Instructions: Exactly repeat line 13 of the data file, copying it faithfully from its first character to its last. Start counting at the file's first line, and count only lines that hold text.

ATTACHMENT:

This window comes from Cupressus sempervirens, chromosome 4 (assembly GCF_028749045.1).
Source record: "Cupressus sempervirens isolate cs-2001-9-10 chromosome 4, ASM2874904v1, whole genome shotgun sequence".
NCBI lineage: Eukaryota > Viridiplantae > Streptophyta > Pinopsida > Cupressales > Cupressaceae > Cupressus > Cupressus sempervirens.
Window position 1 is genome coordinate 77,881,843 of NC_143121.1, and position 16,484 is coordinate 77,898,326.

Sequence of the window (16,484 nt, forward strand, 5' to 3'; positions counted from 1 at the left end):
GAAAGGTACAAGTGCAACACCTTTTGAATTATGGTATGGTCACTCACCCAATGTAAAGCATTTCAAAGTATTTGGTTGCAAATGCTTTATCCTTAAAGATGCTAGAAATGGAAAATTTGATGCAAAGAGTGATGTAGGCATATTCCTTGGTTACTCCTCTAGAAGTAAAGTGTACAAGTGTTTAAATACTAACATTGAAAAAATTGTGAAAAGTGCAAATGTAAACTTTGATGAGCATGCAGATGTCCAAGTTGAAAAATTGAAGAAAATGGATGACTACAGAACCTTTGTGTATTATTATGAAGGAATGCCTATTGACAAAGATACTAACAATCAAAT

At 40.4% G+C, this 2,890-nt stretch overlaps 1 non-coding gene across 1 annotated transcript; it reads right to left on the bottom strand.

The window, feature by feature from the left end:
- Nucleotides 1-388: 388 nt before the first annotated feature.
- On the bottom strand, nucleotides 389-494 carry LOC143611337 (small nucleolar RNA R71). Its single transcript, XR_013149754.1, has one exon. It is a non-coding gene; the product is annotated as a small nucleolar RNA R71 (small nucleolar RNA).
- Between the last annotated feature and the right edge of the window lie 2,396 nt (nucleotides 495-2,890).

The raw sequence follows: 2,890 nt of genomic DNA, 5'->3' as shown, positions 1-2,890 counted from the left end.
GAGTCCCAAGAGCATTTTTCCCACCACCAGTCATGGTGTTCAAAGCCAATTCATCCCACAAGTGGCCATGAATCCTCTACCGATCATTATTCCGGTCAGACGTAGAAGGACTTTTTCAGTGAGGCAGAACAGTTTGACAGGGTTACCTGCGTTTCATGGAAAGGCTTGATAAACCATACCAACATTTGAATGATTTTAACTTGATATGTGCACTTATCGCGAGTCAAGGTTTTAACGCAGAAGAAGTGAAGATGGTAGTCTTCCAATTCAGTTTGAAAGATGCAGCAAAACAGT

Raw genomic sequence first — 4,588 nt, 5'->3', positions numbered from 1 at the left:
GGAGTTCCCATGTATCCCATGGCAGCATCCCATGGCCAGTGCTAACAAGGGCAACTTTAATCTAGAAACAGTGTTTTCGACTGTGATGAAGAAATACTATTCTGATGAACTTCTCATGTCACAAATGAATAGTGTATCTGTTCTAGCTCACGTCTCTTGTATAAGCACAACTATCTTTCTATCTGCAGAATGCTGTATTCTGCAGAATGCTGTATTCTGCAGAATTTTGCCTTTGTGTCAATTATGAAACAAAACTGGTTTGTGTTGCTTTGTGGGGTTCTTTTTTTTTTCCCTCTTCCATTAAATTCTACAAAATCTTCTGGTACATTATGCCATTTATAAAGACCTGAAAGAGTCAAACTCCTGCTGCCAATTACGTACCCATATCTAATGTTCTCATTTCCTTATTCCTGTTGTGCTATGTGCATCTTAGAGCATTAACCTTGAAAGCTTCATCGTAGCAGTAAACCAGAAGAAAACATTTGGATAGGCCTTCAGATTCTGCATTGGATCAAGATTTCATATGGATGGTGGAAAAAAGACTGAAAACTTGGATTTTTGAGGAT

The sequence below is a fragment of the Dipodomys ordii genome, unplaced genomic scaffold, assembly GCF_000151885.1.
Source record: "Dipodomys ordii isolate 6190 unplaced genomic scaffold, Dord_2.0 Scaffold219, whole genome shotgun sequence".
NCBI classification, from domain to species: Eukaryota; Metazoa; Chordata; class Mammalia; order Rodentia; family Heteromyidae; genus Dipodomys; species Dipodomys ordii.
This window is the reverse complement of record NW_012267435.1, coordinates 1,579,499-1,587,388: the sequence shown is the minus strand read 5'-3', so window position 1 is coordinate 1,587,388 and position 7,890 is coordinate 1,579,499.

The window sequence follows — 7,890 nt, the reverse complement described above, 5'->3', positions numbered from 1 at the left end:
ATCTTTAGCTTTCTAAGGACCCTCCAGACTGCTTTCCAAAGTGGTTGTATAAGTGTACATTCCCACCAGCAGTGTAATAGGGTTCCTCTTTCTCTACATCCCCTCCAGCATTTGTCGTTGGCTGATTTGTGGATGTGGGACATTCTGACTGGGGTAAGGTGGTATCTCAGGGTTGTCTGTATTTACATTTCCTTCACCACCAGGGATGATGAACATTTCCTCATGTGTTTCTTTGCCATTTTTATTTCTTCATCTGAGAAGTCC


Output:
GAGTCCCAAGAGCATTTTTCCCACCACCAGTCATGGTGTTCAAAGCCAATTCATCCCACAAGTGGCCATGAATCCTCTACCGATCATTATTCCGGTCAGACGTAGAAGGACTTTTTCAGTGAGGCAGAACAGTTTGACAGGGTTACCTGCGTTTCATGGAAAGGCTTGATAAACCATACCAACATTTGAATGATTTTAACTTGATATGTGCACTTATCGCGAGTCAAGGTTTTAACGCAGAAGAAGTGAAGATGGTAGTCTTCCAATTCAGTTTGAAAGATGCAGCAAAACAGT